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What Causes Electrolysis Scars?

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  • Written By: Elizabeth West
  • Edited By: O. Wallace
  • Last Modified Date: 06 November 2016
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Although most of the time electrolysis does not cause damage to the skin, ingrown hairs and scabbing can contribute to mild electrolysis scars. There are three types of electrolysis that are considered permanent hair removal: galvanic, thermolysis, and blend. When the procedure is done on the face, usually for male-to-female transsexuals who desire beard removal and women with excess facial hair, skin damage can be troubling. Prevention is possible with attention to aftercare.

Galvanic electrolysis uses a tiny needle to apply direct current (DC) to the hair follicle, causing the formation of lye which destroys the tissue. Thermolysis is a technique that agitates the tissue with alternating current (AC) to destroy it. The blend technique speeds up the effect by combining AC and DC, making the lye hotter. When properly performed, none of these techniques should result in electrolysis scars.

Treatments may produce some redness and swelling at first, which usually subsides within a couple of days. If the person scratches or picks at any scabs, scarring may result, just like with any other scab. Electrolysis scars can also form if ingrown hairs are dug out too aggressively. Hyperpigmentation may develop around treated areas where skin naturally reacts to damage by producing more melanin, or pigment, the same as with a suntan. Overtreatment can cause destruction of collagen, the supportive connective tissue under the skin.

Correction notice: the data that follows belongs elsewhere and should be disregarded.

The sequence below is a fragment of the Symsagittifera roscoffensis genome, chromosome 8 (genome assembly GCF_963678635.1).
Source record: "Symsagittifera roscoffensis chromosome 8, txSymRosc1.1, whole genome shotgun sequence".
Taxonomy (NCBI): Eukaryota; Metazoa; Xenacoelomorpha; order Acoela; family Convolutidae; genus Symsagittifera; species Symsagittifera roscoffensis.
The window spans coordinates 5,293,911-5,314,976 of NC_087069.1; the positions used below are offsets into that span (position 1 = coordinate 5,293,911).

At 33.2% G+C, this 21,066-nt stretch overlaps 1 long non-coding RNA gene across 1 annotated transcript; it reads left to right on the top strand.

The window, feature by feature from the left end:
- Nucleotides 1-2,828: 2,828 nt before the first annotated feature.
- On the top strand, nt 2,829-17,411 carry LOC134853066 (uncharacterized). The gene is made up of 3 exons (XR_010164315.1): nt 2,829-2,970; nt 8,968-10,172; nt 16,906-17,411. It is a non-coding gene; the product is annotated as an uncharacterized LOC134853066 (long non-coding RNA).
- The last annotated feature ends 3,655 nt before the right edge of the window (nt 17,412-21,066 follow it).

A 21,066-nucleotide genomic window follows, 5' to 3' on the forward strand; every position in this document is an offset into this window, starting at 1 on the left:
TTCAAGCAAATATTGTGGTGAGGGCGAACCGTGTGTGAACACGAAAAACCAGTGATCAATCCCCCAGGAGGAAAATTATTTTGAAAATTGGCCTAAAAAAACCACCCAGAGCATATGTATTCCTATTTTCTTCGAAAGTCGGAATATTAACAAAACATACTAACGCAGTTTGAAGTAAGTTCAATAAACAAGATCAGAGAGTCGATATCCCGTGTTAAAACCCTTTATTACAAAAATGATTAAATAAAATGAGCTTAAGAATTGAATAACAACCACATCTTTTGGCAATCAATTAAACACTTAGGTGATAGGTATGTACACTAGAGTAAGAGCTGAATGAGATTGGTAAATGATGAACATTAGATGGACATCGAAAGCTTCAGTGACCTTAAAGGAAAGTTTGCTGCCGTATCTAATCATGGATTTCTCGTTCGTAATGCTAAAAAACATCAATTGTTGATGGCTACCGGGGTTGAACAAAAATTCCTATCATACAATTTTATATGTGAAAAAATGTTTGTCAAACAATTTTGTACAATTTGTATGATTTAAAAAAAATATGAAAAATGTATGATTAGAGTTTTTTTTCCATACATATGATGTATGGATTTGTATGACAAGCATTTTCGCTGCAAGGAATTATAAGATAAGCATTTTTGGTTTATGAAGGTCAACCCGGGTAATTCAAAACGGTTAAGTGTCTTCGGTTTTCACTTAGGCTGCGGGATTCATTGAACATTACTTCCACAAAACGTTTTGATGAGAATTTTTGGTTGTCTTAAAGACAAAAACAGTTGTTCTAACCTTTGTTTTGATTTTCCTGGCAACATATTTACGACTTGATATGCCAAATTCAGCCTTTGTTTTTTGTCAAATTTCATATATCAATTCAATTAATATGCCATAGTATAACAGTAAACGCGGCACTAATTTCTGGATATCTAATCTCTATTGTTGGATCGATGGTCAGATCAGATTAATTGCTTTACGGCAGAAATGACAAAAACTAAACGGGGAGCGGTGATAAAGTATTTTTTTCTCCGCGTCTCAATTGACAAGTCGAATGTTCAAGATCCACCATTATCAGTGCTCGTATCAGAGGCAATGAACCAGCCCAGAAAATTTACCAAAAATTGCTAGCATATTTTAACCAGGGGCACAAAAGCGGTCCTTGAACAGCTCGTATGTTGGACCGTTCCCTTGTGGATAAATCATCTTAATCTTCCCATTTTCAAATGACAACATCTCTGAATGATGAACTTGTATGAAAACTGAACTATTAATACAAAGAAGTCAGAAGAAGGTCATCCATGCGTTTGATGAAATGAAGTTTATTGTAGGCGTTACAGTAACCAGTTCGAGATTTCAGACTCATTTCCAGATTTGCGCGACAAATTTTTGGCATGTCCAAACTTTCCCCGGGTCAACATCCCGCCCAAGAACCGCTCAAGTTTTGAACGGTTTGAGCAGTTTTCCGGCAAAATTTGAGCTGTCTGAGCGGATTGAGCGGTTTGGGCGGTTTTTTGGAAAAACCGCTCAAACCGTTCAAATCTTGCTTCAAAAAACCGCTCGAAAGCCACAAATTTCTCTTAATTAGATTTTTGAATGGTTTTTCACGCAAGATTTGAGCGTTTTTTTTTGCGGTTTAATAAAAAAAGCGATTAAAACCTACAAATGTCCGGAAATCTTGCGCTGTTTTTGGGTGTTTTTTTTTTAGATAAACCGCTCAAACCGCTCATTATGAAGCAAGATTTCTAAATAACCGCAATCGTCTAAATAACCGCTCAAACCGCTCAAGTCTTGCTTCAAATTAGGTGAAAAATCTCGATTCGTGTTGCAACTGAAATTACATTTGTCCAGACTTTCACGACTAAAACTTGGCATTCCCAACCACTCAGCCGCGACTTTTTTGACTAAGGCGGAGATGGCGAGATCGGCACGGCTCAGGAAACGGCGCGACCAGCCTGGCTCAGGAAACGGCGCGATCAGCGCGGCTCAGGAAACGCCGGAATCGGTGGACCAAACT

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Male-to-female transsexuals often have extensive electrolysis to remove beard hairs. The process can be long and time-consuming due to the size of the area and coarseness of the hair. A popping sound during thermolysis treatment means the AC current is too high and the fluid in the surrounding tissue has turned to steam. Sometimes it is tempting to indulge in a long session in order to remove as much hair as possible, but this will only increase inflammation and the possibility of electrolysis scars.

Home products that claim to remove hair through electrolysis should be viewed with caution, as most are simply fancy tweezers. Most of them do not use the actual process, which should only be performed by a trained, licensed technician. People who are more prone to scarring, such as those who form keloids, are more likely to end up with electrolysis scars. They should use home products and select professional hair removal methods with care.

To reduce inflammation and avoid electrolysis scars, products containing alcohol or other irritants should be avoided after treatment. Shaving is not recommended until the inflammation has subsided. Gentle care after treatment will help improve the appearance of skin. A daily sunscreen keeps sunburn and further irritation at bay, as will scheduling appointments with enough recovery time between them.

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